However, the longer we maintain the camp in Guantanmo the more tenuous the legal and moral position of the United States becomes. I submit to you, that if anyone in DOD could do so, they would admit, that back when the idea came to put Afghan prisoners in Guantanamo if someone had told them that some 3 years later they would still be there, they would look at you like you were crazy. In other words, the U.S. government never intended it to go like this. Truth be told, they probably expected there to be workable Afghan government by now so that custody could be transferred for all but the most hardened criminals. Problem is the Afghan government, like Iraq is still a basket case. Now that that things have gone as far as they have, they have to put the best face on it that is possible. So, pinheads like Dick Durbin actually do the US government a service, by distracting people from the real issues involved with GTMO. Quite simply, the powers that be never envisioned, or communicated, the fact that the GWOT is going to last for over 20 years.

The real issue is, that we chose not make these folks prisoners of war, subject to the Geneva convention, but rather declared them Illegal enemy combatants . There are some real issues with this:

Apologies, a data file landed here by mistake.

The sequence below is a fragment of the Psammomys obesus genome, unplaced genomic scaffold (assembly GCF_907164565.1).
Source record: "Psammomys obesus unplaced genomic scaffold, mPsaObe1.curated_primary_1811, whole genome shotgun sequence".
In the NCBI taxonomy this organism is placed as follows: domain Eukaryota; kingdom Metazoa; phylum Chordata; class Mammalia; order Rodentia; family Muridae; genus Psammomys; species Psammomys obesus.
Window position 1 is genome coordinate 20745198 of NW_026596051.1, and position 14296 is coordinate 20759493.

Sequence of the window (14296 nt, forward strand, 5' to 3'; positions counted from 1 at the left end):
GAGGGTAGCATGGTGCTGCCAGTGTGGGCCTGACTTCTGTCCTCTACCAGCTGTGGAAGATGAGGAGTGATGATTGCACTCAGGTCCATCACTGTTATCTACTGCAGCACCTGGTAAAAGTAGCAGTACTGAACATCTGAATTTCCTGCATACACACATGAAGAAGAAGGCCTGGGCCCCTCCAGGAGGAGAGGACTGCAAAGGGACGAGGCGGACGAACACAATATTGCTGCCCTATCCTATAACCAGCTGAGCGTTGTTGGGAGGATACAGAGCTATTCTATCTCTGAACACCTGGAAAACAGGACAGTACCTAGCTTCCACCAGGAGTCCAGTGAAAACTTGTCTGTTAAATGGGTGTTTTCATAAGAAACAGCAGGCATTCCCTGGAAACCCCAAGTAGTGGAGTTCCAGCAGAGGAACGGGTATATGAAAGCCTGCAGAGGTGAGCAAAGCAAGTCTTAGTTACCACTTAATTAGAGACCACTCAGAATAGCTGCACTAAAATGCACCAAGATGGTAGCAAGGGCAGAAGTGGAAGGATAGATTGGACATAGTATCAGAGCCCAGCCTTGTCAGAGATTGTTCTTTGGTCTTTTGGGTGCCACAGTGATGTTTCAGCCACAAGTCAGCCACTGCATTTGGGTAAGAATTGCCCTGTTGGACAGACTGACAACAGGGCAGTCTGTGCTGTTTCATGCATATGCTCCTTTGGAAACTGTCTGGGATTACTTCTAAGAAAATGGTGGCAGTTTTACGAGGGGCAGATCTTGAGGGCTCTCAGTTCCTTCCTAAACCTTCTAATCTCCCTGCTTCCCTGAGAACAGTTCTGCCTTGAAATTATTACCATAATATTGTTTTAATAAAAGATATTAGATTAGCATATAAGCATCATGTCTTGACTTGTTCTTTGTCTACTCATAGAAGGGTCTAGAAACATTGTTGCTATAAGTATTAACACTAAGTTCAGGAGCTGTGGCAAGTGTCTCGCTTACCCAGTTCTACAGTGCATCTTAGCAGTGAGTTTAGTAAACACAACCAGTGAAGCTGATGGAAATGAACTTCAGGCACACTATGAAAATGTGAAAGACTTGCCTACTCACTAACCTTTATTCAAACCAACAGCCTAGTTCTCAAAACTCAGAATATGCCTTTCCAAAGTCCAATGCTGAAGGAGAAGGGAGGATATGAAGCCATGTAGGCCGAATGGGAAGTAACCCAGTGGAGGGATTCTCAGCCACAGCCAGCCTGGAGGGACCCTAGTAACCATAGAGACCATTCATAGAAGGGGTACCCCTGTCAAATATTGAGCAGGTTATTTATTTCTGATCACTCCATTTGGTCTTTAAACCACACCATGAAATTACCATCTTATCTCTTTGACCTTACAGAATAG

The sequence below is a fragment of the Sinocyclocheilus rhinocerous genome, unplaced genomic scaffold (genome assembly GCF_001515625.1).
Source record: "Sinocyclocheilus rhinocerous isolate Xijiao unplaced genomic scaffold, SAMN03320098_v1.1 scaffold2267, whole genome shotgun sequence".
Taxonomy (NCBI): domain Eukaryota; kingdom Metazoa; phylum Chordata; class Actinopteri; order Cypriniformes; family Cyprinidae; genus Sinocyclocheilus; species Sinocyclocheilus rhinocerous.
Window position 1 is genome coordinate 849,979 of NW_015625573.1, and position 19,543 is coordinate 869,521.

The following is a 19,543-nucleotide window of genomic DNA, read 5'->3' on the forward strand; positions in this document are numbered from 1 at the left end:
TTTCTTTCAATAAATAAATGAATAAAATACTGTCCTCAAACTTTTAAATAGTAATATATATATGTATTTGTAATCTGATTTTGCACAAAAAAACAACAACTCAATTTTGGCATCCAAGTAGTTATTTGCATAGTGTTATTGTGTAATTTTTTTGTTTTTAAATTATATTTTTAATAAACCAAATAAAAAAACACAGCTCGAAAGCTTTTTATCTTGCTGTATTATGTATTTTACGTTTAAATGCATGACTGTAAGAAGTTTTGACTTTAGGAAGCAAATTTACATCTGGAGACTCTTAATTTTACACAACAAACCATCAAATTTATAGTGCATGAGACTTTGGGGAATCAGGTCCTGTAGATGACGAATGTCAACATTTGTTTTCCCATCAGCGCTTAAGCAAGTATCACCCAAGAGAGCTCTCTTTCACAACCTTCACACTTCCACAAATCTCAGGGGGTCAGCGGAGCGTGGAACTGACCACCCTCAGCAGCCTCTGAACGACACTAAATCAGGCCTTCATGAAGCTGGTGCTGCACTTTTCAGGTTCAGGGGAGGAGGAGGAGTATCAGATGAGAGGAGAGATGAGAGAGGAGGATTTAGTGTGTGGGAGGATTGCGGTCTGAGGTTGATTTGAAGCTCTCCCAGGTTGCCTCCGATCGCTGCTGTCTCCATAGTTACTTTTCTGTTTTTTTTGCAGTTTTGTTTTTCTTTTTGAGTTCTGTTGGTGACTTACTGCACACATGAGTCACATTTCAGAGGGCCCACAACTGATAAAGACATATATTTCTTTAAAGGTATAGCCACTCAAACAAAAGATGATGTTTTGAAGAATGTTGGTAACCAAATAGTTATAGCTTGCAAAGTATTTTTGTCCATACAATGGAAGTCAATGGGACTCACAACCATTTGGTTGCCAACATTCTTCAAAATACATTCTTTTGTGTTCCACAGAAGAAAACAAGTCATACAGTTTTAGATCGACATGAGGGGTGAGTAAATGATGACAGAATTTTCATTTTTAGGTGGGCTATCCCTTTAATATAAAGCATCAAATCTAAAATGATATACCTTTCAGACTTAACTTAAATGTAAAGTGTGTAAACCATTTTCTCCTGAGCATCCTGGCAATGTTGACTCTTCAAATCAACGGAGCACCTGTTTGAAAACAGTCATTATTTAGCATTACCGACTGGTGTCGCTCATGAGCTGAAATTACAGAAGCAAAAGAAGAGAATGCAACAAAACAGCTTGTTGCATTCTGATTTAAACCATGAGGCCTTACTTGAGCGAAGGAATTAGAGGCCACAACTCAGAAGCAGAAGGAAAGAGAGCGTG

The U.S. classifies the prisoners held at Camp Delta and Camp Echo as "illegal enemy combatants", but has not held the Article 5 tribunals that would be required by international law for it to do so. This would grant them the rights of the Fourth Geneva Convention (GCIV), as opposed to the more common Third Geneva Convention (GCIII) which deals exclusively with prisoners of war. On November 9, 2004 US District Court Judge James Robertson ruled that the Bush Administration had overstepped its authority to try such prisoners as enemy combatants in a military tribunal and denying them access to the evidence used against them.
Another problem with the US treatment of the Guantanamo Bay prisoners, is that most of them were captured and transferred to the camp from non-US soil. International laws regarding warfare would allow the US to do so, but only if the persons can be classified as prisoners of war. If they can not, the actions are kidnappings.


So the US can keep them, but only if it is willing to turn its back on accepted international law. Now we can do that, but in the end there comes a cost. God forbid the Muslim wackos capture a large group of Americans. The again, we all know how observant of international law these Muslim wackos are. So why not beat these bastards to the punch and keep them from re-entering the fight?